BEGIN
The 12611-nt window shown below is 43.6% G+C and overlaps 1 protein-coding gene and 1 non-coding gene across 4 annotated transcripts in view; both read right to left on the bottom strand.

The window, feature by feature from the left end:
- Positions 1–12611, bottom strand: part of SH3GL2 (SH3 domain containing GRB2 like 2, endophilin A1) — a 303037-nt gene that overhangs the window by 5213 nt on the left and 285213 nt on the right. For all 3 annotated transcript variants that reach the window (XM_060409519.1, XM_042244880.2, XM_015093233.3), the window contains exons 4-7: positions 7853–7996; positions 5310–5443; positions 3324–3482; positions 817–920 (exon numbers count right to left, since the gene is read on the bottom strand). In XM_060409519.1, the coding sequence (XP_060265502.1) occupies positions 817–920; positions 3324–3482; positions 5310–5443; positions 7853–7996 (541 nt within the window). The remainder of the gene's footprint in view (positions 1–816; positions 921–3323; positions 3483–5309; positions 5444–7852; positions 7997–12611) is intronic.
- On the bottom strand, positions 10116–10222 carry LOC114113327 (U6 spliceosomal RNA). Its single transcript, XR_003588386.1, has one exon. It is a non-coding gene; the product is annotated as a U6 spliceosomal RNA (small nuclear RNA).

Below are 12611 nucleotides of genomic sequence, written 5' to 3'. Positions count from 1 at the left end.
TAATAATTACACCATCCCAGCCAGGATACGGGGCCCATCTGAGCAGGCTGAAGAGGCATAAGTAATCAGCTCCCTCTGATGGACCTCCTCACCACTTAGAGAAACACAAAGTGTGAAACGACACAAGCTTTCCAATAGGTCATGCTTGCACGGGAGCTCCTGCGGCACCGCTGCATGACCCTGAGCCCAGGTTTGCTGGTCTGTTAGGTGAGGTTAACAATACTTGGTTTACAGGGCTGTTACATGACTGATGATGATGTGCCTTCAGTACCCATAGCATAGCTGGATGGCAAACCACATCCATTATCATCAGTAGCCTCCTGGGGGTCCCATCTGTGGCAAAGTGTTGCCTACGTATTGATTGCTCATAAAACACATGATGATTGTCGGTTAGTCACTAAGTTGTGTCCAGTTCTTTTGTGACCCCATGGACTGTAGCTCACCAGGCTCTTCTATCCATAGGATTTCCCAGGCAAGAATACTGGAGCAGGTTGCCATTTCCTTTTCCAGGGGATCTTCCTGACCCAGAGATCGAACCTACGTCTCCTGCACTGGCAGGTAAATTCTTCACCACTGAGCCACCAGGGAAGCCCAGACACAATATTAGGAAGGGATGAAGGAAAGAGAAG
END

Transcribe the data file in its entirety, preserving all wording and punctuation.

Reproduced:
The 12611-nt window shown below is 43.6% G+C and overlaps 1 protein-coding gene and 1 non-coding gene across 4 annotated transcripts in view; both read right to left on the bottom strand.

The window, feature by feature from the left end:
- Positions 1–12611, bottom strand: part of SH3GL2 (SH3 domain containing GRB2 like 2, endophilin A1) — a 303037-nt gene that overhangs the window by 5213 nt on the left and 285213 nt on the right. For all 3 annotated transcript variants that reach the window (XM_060409519.1, XM_042244880.2, XM_015093233.3), the window contains exons 4-7: positions 7853–7996; positions 5310–5443; positions 3324–3482; positions 817–920 (exon numbers count right to left, since the gene is read on the bottom strand). In XM_060409519.1, the coding sequence (XP_060265502.1) occupies positions 817–920; positions 3324–3482; positions 5310–5443; positions 7853–7996 (541 nt within the window). The remainder of the gene's footprint in view (positions 1–816; positions 921–3323; positions 3483–5309; positions 5444–7852; positions 7997–12611) is intronic.
- On the bottom strand, positions 10116–10222 carry LOC114113327 (U6 spliceosomal RNA). Its single transcript, XR_003588386.1, has one exon. It is a non-coding gene; the product is annotated as a U6 spliceosomal RNA (small nuclear RNA).

Below are 12611 nucleotides of genomic sequence, written 5' to 3'. Positions count from 1 at the left end.
TAATAATTACACCATCCCAGCCAGGATACGGGGCCCATCTGAGCAGGCTGAAGAGGCATAAGTAATCAGCTCCCTCTGATGGACCTCCTCACCACTTAGAGAAACACAAAGTGTGAAACGACACAAGCTTTCCAATAGGTCATGCTTGCACGGGAGCTCCTGCGGCACCGCTGCATGACCCTGAGCCCAGGTTTGCTGGTCTGTTAGGTGAGGTTAACAATACTTGGTTTACAGGGCTGTTACATGACTGATGATGATGTGCCTTCAGTACCCATAGCATAGCTGGATGGCAAACCACATCCATTATCATCAGTAGCCTCCTGGGGGTCCCATCTGTGGCAAAGTGTTGCCTACGTATTGATTGCTCATAAAACACATGATGATTGTCGGTTAGTCACTAAGTTGTGTCCAGTTCTTTTGTGACCCCATGGACTGTAGCTCACCAGGCTCTTCTATCCATAGGATTTCCCAGGCAAGAATACTGGAGCAGGTTGCCATTTCCTTTTCCAGGGGATCTTCCTGACCCAGAGATCGAACCTACGTCTCCTGCACTGGCAGGTAAATTCTTCACCACTGAGCCACCAGGGAAGCCCAGACACAATATTAGGAAGGGATGAAGGAAAGAGAAG